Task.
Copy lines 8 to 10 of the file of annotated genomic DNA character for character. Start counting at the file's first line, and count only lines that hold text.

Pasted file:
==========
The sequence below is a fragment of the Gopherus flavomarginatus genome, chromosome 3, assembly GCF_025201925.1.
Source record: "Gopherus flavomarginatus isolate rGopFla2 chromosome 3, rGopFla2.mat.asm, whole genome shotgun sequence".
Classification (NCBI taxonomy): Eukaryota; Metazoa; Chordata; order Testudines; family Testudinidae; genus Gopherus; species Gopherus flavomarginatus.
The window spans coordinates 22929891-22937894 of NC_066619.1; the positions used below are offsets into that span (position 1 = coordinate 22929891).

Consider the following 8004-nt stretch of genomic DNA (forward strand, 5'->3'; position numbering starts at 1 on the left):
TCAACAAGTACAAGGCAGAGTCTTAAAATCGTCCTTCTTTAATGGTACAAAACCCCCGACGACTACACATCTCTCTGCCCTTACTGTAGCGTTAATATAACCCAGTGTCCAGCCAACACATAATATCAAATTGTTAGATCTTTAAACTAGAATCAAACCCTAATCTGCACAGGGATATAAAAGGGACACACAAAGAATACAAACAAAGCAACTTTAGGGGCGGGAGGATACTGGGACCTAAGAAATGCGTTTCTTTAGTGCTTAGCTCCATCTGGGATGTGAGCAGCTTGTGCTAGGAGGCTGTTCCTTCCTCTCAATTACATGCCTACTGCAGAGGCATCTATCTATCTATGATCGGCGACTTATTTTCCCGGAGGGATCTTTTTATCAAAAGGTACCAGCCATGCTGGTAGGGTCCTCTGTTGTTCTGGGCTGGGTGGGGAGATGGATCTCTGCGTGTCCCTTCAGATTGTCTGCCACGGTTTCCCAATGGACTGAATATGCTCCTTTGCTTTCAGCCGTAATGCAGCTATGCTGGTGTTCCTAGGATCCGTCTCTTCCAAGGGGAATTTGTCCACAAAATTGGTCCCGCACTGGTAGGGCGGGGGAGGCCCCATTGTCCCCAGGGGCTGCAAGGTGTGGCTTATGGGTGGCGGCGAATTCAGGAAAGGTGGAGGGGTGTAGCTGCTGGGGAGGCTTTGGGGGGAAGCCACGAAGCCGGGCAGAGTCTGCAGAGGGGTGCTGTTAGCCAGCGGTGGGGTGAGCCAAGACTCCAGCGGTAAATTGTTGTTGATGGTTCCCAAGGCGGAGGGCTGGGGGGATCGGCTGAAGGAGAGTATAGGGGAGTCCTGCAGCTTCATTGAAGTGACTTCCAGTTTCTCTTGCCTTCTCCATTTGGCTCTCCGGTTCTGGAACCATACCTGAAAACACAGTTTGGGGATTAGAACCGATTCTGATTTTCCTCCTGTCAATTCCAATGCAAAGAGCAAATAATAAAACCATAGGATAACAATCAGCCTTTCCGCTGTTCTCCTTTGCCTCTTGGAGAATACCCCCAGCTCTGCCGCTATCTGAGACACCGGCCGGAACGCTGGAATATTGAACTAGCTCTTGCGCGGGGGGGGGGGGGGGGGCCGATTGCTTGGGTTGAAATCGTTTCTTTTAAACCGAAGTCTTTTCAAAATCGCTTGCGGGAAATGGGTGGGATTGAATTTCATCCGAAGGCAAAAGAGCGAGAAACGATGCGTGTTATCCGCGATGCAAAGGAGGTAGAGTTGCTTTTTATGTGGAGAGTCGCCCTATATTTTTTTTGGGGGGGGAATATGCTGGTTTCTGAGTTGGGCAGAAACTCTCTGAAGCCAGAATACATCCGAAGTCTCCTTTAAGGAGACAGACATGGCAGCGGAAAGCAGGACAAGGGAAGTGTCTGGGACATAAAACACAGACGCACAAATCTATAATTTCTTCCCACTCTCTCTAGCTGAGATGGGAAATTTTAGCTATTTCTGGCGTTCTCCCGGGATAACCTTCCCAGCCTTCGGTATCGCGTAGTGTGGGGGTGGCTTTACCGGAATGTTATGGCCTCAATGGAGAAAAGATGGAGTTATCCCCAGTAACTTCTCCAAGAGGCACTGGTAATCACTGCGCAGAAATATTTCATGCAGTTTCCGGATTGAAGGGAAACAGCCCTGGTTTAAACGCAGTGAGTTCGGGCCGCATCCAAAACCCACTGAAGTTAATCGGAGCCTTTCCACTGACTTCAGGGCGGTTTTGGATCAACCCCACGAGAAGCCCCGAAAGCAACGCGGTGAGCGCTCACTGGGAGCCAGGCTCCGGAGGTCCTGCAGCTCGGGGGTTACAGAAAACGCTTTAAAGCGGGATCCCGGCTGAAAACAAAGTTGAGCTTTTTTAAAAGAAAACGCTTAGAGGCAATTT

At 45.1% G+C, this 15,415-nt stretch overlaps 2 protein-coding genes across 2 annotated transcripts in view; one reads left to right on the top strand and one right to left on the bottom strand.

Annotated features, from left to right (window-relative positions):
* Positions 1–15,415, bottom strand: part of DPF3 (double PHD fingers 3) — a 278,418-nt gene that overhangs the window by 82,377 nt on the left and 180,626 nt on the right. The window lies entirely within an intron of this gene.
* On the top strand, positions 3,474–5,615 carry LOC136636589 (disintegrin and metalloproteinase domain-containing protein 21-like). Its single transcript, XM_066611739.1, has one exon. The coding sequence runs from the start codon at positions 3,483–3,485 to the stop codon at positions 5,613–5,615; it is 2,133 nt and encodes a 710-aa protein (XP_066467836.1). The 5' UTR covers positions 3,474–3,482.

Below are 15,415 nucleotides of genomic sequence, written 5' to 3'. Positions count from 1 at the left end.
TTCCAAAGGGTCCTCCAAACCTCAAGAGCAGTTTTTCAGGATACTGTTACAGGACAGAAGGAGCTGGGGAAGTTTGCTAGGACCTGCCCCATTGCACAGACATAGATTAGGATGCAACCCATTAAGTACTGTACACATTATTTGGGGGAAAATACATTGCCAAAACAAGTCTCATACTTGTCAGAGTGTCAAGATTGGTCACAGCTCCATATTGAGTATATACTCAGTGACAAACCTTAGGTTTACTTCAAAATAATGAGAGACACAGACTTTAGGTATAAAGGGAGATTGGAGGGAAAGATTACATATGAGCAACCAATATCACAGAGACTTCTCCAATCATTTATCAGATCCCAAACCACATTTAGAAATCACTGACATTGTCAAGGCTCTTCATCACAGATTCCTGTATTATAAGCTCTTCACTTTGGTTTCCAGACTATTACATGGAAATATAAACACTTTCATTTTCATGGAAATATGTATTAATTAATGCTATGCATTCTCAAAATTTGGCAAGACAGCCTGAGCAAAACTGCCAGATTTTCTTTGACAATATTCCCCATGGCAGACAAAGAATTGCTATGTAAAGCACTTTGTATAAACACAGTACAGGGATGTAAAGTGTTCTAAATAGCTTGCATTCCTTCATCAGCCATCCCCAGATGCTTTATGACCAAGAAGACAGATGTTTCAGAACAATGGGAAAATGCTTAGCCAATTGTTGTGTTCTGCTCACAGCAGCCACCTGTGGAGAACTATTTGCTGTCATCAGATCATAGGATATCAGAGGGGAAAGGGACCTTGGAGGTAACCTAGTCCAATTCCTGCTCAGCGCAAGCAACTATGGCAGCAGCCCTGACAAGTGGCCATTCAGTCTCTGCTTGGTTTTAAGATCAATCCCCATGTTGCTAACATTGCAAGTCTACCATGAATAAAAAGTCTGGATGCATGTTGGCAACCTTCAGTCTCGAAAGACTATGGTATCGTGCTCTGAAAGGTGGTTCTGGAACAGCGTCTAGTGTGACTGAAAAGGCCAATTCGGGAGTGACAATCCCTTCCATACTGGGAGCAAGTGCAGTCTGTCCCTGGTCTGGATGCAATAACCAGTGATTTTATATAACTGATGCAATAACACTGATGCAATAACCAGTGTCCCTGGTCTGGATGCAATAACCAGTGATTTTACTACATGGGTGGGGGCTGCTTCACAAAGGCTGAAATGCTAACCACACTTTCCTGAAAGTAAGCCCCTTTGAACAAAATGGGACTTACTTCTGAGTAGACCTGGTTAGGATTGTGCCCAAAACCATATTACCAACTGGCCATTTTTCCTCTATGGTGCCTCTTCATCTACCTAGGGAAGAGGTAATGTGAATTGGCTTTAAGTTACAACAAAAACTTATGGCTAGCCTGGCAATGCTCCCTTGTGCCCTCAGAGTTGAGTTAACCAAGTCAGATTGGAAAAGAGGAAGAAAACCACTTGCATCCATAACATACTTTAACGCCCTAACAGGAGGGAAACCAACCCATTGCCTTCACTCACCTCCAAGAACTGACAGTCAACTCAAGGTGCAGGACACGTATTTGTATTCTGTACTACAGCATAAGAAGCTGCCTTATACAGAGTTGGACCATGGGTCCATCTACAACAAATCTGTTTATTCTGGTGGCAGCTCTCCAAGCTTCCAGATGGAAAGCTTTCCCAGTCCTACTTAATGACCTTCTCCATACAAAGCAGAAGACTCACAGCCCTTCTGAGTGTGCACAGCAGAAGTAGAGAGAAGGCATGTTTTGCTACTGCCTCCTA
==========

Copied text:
Annotated features, from left to right (window-relative positions):
* Positions 1–15,415, bottom strand: part of DPF3 (double PHD fingers 3) — a 278,418-nt gene that overhangs the window by 82,377 nt on the left and 180,626 nt on the right. The window lies entirely within an intron of this gene.
* On the top strand, positions 3,474–5,615 carry LOC136636589 (disintegrin and metalloproteinase domain-containing protein 21-like). Its single transcript, XM_066611739.1, has one exon. The coding sequence runs from the start codon at positions 3,483–3,485 to the stop codon at positions 5,613–5,615; it is 2,133 nt and encodes a 710-aa protein (XP_066467836.1). The 5' UTR covers positions 3,474–3,482.